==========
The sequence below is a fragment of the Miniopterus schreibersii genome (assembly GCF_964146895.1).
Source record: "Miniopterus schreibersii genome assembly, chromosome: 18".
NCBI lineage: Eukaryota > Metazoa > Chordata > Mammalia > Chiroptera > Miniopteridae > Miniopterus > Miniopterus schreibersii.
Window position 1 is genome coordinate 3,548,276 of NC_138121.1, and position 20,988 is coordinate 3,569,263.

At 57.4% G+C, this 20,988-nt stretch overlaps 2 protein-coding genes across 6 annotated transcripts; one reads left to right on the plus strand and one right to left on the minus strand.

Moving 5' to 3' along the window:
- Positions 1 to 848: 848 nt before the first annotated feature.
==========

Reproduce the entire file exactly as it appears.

The sequence below is a fragment of the Miniopterus schreibersii genome (assembly GCF_964146895.1).
Source record: "Miniopterus schreibersii genome assembly, chromosome: 18".
NCBI lineage: Eukaryota > Metazoa > Chordata > Mammalia > Chiroptera > Miniopteridae > Miniopterus > Miniopterus schreibersii.
Window position 1 is genome coordinate 3,548,276 of NC_138121.1, and position 20,988 is coordinate 3,569,263.

At 57.4% G+C, this 20,988-nt stretch overlaps 2 protein-coding genes across 6 annotated transcripts; one reads left to right on the plus strand and one right to left on the minus strand.

Moving 5' to 3' along the window:
- Positions 1 to 848: 848 nt before the first annotated feature.